December may be worst time for workplace computer viruses

30 Nov 2011

Online Christmas shopping on the job may heighten the risk of corporate computer networks being exposed to viruses

December is the time of year when corporate computer networks are most at risk from virus infections because more employees may be Christmas shopping while at work.

That’s according to Andy Harbison, director of IT Forensics with Grant Thornton.

“Typically, employees make use of their company mail accounts for e-commerce, increasing the chances that their address will be exposed to scammers and spammers,” Harbison said. “This makes it more likely that malware will be uploaded on computers.”

Harbison said this can be an issue because there are plenty of fake sites on the internet, and malware loaders can even be found on legitimate sites.

“The kind of user who only uses their computer for personal matters at Christmas is likely to be a relatively unsophisticated user, and therefore more vulnerable to the kind of scams that occur on the net,” he said.

“This is because users who do not normally use computers for private browsing make use of their company machines to look for gifts. Employees who normally use their work computer for private browsing tend to view sites they might not normally view,” Harbison added.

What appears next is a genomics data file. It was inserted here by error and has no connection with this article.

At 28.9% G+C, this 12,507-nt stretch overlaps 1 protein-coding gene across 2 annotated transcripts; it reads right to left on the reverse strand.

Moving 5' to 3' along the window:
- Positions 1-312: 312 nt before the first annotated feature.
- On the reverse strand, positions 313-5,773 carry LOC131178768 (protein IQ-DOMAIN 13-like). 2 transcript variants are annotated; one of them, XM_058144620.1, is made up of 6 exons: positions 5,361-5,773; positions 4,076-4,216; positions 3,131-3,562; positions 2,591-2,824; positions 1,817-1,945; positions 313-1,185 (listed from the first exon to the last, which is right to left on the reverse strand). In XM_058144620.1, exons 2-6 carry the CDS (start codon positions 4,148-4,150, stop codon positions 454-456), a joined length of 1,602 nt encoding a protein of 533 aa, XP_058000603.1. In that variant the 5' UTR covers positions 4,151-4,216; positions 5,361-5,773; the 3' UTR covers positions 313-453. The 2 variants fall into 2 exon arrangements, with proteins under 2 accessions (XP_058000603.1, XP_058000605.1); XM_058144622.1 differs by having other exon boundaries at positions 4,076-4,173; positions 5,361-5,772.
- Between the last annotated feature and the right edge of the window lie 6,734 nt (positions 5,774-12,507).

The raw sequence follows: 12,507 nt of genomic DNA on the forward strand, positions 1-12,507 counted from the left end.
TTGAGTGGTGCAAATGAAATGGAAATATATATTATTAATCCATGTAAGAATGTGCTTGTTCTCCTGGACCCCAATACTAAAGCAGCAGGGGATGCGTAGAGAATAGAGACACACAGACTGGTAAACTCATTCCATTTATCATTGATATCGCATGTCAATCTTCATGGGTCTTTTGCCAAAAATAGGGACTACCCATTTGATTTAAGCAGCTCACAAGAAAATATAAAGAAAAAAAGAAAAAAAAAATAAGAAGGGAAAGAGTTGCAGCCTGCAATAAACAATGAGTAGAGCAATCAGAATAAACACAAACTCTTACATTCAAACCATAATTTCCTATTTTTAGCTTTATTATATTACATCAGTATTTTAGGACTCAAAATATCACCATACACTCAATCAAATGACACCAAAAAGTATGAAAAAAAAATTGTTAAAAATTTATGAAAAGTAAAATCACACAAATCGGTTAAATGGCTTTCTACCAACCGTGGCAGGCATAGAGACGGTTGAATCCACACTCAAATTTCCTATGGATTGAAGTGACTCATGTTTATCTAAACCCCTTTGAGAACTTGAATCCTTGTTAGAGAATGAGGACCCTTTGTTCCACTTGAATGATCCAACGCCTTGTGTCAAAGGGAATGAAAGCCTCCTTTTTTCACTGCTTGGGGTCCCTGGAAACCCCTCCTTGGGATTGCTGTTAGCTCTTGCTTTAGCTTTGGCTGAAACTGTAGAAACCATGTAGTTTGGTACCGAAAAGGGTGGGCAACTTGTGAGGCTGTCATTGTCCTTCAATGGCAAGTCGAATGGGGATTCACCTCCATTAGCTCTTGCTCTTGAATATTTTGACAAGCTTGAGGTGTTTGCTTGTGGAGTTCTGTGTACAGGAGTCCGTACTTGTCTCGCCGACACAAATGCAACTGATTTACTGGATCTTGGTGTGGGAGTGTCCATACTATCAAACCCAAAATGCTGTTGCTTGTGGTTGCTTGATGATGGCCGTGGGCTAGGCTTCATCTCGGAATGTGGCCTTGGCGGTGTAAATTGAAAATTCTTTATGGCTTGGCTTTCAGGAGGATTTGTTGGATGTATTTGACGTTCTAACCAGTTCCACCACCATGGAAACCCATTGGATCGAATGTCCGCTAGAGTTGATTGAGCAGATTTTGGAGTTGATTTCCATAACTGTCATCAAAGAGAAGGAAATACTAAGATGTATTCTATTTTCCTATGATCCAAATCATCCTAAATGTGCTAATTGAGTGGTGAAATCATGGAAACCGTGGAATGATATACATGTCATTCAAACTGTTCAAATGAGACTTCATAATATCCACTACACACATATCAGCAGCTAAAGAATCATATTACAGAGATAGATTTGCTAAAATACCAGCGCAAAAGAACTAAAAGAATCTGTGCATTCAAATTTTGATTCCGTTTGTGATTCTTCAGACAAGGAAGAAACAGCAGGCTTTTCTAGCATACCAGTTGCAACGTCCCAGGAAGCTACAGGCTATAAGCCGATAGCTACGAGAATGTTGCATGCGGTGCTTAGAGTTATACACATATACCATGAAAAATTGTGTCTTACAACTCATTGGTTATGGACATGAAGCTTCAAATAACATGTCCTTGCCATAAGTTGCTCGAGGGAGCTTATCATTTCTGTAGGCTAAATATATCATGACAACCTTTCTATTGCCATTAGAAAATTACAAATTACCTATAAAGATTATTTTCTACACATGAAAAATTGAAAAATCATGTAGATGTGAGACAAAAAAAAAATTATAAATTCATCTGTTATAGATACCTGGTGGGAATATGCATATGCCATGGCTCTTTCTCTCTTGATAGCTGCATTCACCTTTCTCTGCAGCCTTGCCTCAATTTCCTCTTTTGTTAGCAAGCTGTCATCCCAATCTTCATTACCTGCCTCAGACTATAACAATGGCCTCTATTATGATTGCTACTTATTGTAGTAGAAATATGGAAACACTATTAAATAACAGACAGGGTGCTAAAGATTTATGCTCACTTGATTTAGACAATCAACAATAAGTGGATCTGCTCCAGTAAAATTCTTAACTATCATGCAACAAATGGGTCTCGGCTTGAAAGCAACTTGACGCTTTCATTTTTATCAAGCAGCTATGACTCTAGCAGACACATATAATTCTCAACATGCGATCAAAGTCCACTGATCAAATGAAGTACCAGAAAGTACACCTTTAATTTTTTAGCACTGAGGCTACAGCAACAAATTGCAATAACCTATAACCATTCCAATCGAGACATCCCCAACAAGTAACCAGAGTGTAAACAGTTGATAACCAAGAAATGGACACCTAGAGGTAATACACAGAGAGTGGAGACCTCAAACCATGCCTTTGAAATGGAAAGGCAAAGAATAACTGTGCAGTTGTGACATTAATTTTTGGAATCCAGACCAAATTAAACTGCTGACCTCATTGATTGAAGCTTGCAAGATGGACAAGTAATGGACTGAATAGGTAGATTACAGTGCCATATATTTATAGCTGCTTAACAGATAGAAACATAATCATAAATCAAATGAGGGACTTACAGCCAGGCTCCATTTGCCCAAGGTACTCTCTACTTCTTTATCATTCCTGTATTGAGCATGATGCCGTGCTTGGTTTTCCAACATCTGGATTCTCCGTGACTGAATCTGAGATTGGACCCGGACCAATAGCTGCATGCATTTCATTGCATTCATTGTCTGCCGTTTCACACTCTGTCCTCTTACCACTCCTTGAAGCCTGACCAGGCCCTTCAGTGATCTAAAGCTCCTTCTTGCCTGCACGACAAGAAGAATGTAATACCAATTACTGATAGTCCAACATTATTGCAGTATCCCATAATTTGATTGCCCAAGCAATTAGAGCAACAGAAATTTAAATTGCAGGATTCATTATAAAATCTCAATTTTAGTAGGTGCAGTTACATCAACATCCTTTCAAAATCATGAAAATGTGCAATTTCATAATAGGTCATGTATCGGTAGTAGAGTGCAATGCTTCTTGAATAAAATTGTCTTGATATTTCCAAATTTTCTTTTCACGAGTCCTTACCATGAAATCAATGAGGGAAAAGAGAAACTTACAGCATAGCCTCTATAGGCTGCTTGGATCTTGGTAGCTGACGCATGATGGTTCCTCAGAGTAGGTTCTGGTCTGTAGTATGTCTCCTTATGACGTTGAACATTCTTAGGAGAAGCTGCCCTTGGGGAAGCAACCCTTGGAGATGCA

Harbison’s comments follow the release of the 2011 ISACA Shopping on the Job Survey: Online Holiday Shopping and BYOD Security – Europe survey of European business and IT professionals who are members of ISACA.

In response to the question ‘What security measures, if any, has your enterprise put in place to limit or prevent employees from shopping online using a work computer or smartphone?’, most (55pc) said they have a policy in place that addresses online shopping. The percentage is even higher when it comes to having technology in place to protect networks from web-based attacks, at 73pc of respondents.

Twenty-eight per cent of respondents block retail websites and 47pc monitor their employees’ internet usage.

However, just fewer than that amount (43pc) allows employees to use corporate IT assets and time for personal purposes to promote a work-life balance, while 39pc said their enterprises restrict employees’ use of IT assets and time for personal purposes due to security concerns.